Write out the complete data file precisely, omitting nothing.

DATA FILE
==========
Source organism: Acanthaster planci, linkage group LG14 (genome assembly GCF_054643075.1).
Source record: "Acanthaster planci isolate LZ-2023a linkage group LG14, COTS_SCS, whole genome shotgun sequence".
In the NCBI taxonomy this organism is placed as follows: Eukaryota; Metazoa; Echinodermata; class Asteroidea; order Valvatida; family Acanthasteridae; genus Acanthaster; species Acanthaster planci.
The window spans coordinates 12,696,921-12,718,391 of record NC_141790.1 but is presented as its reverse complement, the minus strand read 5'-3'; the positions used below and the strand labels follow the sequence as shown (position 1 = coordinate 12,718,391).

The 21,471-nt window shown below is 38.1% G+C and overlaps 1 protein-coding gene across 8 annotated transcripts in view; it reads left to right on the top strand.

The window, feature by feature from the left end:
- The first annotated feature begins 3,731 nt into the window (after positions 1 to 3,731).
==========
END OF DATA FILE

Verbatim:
Source organism: Acanthaster planci, linkage group LG14 (genome assembly GCF_054643075.1).
Source record: "Acanthaster planci isolate LZ-2023a linkage group LG14, COTS_SCS, whole genome shotgun sequence".
In the NCBI taxonomy this organism is placed as follows: Eukaryota; Metazoa; Echinodermata; class Asteroidea; order Valvatida; family Acanthasteridae; genus Acanthaster; species Acanthaster planci.
The window spans coordinates 12,696,921-12,718,391 of record NC_141790.1 but is presented as its reverse complement, the minus strand read 5'-3'; the positions used below and the strand labels follow the sequence as shown (position 1 = coordinate 12,718,391).

The 21,471-nt window shown below is 38.1% G+C and overlaps 1 protein-coding gene across 8 annotated transcripts in view; it reads left to right on the top strand.

The window, feature by feature from the left end:
- The first annotated feature begins 3,731 nt into the window (after positions 1 to 3,731).